The Pension consultants at Planmark regularly receive calls on a broad array of technical topics related to qualified retirement plans. A recent call with an accountant in Atlanta is a commonly asked question about Plan Audits. The accountant asked:
“Some of my business-owner clients have mentioned they would like to contribute more than $50,000 annually to a retirement plan and have asked about cash balance plans. Can you give me a brief rundown on cash balance plans and who would be the most likely candidates for them?”
Highlights of Discussion
Business owners that want to establish a retirement plan should do so only after thorough discussions with their tax advisors and/or legal counsel.
A cash balance plan, is a type of a pension plan called a Defined Benefit plan (DB) that looks similar to a Defined Contribution plan (DC), that’s why it’s also sometimes referred to as a hybrid plan. Like a traditional DB plan, the employer bears the investment risks on plan assets and guarantees a level of retirement income to eligible participants.
Where a cash balance DB plan resembles a DC plan is the allocation formula and the promised benefit, which is stated in terms of a hypothetical account balance. These accounts are hypothetical because they do not reflect actual contributions to an account or actual gains and losses allocable to the account. In a typical cash balance plan, a participant’s hypothetical account is credited each year with a pay credit (such as 5% percent of compensation from his or her employer) and an interest credit (either a fixed rate or a variable rate that is linked to an index such as the one-year Treasury bill rate).
In a cash balance plan, the sponsoring employer does not make contributions to accounts for individual participants. Instead, the employer makes contributions to the plan’s trust as a whole, based on the minimum funding requirements for DB plans. Since cash balance DB plan contributions must equal what is needed to fund the promised benefits, they are not limited by the per-participant annual maximum contribution amounts that apply to DC plans (i.e., $52,000 or $57,500 for those ages 50 and greater). Therefore, required contributions to a cash balance DB plan can be substantially more than those for a DC plan.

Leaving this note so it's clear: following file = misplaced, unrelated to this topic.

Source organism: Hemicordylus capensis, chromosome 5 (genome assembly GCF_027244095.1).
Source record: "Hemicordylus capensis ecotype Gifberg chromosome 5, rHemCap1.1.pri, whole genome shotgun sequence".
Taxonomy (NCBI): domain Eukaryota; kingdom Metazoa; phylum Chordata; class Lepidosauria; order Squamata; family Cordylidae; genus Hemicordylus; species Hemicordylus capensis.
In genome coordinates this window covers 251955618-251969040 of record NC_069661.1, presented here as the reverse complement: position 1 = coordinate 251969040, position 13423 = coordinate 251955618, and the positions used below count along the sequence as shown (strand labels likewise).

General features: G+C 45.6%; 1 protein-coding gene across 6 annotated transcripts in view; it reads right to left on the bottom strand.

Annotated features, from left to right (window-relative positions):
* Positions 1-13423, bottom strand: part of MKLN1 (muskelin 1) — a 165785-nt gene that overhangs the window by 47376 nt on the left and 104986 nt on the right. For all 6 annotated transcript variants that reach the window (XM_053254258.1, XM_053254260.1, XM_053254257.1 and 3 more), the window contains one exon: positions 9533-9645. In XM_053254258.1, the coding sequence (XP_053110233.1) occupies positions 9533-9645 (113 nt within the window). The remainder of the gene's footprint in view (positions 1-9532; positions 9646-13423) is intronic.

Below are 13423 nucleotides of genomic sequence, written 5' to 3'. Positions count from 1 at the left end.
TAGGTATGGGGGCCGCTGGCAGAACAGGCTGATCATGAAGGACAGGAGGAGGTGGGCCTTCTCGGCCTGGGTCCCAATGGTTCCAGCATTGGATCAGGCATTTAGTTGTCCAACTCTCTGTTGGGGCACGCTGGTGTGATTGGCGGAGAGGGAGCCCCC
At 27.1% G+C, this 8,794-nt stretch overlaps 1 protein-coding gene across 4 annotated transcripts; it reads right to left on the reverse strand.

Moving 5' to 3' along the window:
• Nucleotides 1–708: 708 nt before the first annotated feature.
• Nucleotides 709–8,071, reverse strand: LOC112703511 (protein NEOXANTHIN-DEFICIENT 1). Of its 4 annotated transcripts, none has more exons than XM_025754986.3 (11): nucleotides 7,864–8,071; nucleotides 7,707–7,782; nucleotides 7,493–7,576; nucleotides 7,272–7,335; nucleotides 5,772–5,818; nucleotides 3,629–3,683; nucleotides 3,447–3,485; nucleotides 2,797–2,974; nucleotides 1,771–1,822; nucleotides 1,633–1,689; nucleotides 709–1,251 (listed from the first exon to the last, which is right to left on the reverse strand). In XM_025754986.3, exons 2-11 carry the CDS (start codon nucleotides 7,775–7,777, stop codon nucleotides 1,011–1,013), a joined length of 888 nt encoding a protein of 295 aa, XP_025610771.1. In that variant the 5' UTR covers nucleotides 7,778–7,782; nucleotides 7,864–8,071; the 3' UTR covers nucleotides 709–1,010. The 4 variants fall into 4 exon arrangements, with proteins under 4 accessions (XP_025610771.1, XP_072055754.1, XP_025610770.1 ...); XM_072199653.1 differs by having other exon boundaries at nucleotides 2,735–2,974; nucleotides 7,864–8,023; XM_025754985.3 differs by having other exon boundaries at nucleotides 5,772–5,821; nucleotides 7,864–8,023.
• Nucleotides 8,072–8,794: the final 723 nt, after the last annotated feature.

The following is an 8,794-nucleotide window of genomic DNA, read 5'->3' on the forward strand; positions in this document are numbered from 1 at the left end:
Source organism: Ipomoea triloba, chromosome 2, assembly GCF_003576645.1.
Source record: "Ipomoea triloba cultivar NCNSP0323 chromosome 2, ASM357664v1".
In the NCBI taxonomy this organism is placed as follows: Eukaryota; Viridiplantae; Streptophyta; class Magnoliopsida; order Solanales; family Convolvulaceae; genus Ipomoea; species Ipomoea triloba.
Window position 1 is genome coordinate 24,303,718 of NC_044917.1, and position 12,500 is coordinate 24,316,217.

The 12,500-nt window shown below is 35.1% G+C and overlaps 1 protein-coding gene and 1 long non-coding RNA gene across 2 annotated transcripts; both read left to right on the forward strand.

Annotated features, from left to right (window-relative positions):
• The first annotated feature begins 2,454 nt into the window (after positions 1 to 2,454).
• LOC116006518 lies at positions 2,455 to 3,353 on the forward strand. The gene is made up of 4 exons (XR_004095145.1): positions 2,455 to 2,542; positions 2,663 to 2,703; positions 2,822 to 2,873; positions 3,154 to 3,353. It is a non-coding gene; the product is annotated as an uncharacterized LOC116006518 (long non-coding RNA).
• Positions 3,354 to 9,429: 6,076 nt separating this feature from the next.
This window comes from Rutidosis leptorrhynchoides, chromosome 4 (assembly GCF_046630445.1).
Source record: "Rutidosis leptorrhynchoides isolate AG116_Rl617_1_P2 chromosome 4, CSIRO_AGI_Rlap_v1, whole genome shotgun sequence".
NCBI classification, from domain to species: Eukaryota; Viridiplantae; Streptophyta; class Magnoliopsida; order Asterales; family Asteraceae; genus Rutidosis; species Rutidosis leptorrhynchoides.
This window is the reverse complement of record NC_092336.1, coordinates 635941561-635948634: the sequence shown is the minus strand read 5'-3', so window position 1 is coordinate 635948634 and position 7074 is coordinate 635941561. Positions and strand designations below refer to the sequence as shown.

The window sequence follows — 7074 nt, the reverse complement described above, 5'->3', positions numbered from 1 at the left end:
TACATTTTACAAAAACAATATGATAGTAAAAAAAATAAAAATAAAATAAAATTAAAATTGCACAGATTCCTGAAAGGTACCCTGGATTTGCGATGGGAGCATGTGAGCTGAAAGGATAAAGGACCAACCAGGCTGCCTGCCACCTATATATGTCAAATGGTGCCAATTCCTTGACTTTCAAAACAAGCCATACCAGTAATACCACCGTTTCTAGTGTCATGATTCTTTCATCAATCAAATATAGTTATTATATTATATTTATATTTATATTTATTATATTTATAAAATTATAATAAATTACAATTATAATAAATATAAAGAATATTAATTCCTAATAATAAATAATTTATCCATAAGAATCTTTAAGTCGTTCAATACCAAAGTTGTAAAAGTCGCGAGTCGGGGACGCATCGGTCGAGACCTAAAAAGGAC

Cash balance plans are popular among law firms, medical groups and professional firms like CPAs, architects and consultants.
Key considerations when contemplating a cash balance DB plan include the following. The more “yes” responses the greater the possibility that a cash balance DB plan would be a good fit:
- Does the business have a consistent, profitable history?
- Will the employer have significant and consistent cash flow moving forward?
- Does the business have a large budget that can support plan contributions?
- Does the business already maximize its contributions to a DC plan?
- Do the business owners or partners want to accelerate their ability to save for retirement?
- Are there multiple owners or partners?
- Do the highly compensated employees wish to contribute more than the defined contribution annual limit allows?
- Is there a low ratio of non-highly compensated employees to highly compensated employees?
- Are the highly compensated employees older than the non-highly compensated employees on average?
According to the 2015 National Cash Balance Research Report, cash balance DB plans now make up 28% of all defined benefit plans, up from 2.9% in 2001. Small and mid-size businesses (fewer than 100 employees) have 89% of Cash Balance plans in place. These hybrid plans can be the right fit for certain businesses that have precise goals and meet certain criteria.
The Resource Desk is staffed by the pension experts at Planmark Financial Group, Inc., a third-party plan administration firm. Any information provided is for informational purposes only. It cannot be used for the purposes of avoiding penalties and taxes. Planmark does not provide tax or legal advice.
Consumers consult with their tax advisor or attorney regarding their specific situation.